Mongolia wants to expand the area available to mining to a fifth of the country and so boost coal, shale gas and oil exploration, in an attempt to end its dependence on foreign oil by the end of the decade.
The mineral rich country, seeking to regain investors’ confidence by overturning last year’s cancellation of more than 100 mining licenses, is hoping to attract $1bn of investment this year, vice-minister for mining Erdenebulgan Oyun told Bloomberg this week.
As recently as 2011, the central Asian nation economy grew at a world-beating record of 17.5%. The figure moderated to 11.7% last year, amid a collapse in foreign investment that has extended into this year.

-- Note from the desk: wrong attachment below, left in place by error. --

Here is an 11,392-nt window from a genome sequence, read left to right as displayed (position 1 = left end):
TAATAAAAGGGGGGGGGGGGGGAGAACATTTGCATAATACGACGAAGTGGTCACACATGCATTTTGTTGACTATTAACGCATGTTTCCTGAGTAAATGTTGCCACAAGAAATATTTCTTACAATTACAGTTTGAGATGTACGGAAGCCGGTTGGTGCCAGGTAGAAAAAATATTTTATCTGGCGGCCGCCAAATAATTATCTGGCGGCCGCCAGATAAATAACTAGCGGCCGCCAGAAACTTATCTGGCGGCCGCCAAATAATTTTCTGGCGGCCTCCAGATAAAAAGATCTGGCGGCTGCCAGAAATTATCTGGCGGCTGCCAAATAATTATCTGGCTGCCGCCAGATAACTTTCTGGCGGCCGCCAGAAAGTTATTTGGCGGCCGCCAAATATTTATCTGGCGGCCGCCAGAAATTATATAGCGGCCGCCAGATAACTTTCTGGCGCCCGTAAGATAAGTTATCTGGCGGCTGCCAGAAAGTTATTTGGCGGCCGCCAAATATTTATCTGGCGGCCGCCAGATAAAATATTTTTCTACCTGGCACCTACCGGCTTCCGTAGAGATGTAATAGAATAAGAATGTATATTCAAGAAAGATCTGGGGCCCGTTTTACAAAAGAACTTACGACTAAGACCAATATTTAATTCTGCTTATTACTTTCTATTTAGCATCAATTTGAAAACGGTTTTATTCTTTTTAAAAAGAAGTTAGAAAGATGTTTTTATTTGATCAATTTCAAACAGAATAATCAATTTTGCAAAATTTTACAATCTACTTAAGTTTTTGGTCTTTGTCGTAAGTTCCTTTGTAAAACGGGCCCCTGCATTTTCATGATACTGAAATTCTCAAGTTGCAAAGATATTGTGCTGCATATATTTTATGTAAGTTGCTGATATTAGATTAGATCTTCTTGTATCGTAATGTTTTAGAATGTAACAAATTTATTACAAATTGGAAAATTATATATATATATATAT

Mongolia is seen as one of the most interesting countries for mining exploration, combining good geology with a strategic location next to China, the world’s largest user of commodities. But investors have been losing confidence in the country amid a series of legal disputes and stalled developments.
The government last month embarked on a 100-day programme to improve economic performance through dozens of measures to boost investment and cut imports.
The path to prosperity for Mongolia, ranked 155th in the world according to GDP per capita, has always been a rocky one. The The International Monetary Fund (IMF) has bailed out the country no fewer than five times and its domestic bank sector seems to have a major fallout on average every 18 months.